I was lately asked to think about the question why the revolutionary youth in Egypt stopped protesting. It is true, almost unnoticed the square has been empty during the past few months.
Why would they be protesting, and why would they not protest anymore?
Why protest? The Muslim Brotherhood has won a majority in parliament and will play a major role in writing the constitution and probably deliver the new president. So, protest? Yes, because the Muslim Brotherhood is not a democratic party. On the contrary, it is theocratic party that supports the oppression of women, Copts and economic deprived as second class citizens.
Why not protest? But, what if they have been chosen in a democratic way? Didn’t they win the elections? Yes, but where the elections fair? Some say they were not, many illiterate (and literate) voters were persuaded to vote for the MB. The MB had given them rice, meat, social services in a structural way and also bought votes with money.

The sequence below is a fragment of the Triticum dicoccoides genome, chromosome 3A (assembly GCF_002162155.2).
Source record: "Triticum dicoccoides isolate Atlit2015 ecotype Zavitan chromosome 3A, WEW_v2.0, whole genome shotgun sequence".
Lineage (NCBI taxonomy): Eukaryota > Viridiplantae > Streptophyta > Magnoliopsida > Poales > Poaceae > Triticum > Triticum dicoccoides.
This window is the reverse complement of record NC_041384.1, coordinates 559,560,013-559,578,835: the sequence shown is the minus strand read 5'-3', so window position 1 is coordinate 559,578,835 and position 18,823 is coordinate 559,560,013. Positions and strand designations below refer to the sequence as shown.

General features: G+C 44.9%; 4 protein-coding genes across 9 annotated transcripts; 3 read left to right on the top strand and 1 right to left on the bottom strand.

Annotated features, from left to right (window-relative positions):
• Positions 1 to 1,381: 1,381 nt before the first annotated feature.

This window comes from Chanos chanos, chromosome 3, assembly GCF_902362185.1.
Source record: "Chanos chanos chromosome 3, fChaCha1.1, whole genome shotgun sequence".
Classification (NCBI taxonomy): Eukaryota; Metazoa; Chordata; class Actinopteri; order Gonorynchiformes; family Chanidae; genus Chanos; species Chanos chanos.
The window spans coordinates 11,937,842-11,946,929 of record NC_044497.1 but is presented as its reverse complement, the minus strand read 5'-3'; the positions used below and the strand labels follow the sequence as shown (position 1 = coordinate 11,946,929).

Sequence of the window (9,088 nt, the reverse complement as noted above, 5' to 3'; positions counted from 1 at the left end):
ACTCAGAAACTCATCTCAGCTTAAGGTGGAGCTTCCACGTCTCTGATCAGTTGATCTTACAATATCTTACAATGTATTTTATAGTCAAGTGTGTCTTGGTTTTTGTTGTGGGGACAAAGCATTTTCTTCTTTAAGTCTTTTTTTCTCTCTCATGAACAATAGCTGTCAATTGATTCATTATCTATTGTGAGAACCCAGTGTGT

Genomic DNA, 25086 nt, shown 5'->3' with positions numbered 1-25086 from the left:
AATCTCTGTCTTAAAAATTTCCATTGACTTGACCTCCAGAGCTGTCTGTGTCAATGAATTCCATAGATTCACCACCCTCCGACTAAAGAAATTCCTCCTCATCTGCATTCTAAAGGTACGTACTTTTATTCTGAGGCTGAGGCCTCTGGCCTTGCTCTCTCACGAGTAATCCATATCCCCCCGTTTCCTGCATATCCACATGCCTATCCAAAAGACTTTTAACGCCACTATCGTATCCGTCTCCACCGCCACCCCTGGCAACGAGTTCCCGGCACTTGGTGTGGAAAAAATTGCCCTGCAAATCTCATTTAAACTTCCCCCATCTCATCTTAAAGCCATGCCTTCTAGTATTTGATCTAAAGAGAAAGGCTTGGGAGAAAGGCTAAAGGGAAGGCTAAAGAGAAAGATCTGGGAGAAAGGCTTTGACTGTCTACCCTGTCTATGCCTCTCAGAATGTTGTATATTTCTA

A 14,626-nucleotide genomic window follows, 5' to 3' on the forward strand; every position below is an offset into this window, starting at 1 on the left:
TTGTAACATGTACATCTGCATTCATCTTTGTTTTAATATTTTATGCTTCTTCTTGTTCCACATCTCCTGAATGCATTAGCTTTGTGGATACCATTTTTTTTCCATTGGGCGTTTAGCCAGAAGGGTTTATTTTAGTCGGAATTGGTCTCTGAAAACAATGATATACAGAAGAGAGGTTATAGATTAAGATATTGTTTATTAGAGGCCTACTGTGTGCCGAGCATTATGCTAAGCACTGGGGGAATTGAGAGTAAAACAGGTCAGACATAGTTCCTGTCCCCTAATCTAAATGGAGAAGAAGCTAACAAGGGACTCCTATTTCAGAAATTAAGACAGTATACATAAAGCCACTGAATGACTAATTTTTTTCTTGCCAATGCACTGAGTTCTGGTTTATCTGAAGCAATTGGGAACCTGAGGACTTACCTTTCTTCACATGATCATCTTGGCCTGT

On the other hand, a bad educated religiously conservative population can hardly be expected to vote anything else than the well organized Islamic party, let not fool anyone by believing that the secular leftist parties make any chance to win the elections democratically in today’s Egypt.
The MB truly is loved by many, and besides this, SCAF said they will leave after the presidential elections and those will soon be held. There is now a sphere of expectation and hope that everything will turn out well.
But elections are not the end of the quest for democracy. Democracy is more than voting, it involves a radical change in people’s ways of thinking. Once this change has taken place no nondemocratic parties will find support anymore among passive citizens. Passivity ends where the liberating of minds begins.
It is for this quest for democracy that the youth and everyone else must continue to struggle.